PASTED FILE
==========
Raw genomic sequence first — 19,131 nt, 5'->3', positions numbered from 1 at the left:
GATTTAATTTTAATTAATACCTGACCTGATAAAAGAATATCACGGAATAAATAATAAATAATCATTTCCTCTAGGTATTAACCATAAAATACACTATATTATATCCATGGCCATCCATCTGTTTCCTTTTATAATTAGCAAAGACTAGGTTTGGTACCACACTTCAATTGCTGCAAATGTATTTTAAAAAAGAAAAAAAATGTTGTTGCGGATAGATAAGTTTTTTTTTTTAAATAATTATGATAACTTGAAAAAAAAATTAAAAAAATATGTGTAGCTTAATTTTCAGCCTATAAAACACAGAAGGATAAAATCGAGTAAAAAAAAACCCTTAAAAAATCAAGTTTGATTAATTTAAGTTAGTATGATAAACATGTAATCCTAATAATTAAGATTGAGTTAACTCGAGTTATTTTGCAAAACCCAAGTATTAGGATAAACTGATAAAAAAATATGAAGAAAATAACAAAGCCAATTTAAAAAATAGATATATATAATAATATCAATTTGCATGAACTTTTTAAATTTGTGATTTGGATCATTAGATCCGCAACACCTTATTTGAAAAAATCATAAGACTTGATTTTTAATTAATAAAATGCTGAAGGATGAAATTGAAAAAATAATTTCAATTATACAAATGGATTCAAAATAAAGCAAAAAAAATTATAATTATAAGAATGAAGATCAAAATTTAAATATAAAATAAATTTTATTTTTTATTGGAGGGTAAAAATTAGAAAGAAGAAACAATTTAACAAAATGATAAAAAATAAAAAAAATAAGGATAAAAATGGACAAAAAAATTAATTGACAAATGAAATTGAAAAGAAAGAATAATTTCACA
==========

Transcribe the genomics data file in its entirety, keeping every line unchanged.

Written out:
Raw genomic sequence first — 19,131 nt, 5'->3', positions numbered from 1 at the left:
GATTTAATTTTAATTAATACCTGACCTGATAAAAGAATATCACGGAATAAATAATAAATAATCATTTCCTCTAGGTATTAACCATAAAATACACTATATTATATCCATGGCCATCCATCTGTTTCCTTTTATAATTAGCAAAGACTAGGTTTGGTACCACACTTCAATTGCTGCAAATGTATTTTAAAAAAGAAAAAAAATGTTGTTGCGGATAGATAAGTTTTTTTTTTTAAATAATTATGATAACTTGAAAAAAAAATTAAAAAAATATGTGTAGCTTAATTTTCAGCCTATAAAACACAGAAGGATAAAATCGAGTAAAAAAAAACCCTTAAAAAATCAAGTTTGATTAATTTAAGTTAGTATGATAAACATGTAATCCTAATAATTAAGATTGAGTTAACTCGAGTTATTTTGCAAAACCCAAGTATTAGGATAAACTGATAAAAAAATATGAAGAAAATAACAAAGCCAATTTAAAAAATAGATATATATAATAATATCAATTTGCATGAACTTTTTAAATTTGTGATTTGGATCATTAGATCCGCAACACCTTATTTGAAAAAATCATAAGACTTGATTTTTAATTAATAAAATGCTGAAGGATGAAATTGAAAAAATAATTTCAATTATACAAATGGATTCAAAATAAAGCAAAAAAAATTATAATTATAAGAATGAAGATCAAAATTTAAATATAAAATAAATTTTATTTTTTATTGGAGGGTAAAAATTAGAAAGAAGAAACAATTTAACAAAATGATAAAAAATAAAAAAAATAAGGATAAAAATGGACAAAAAAATTAATTGACAAATGAAATTGAAAAGAAAGAATAATTTCACA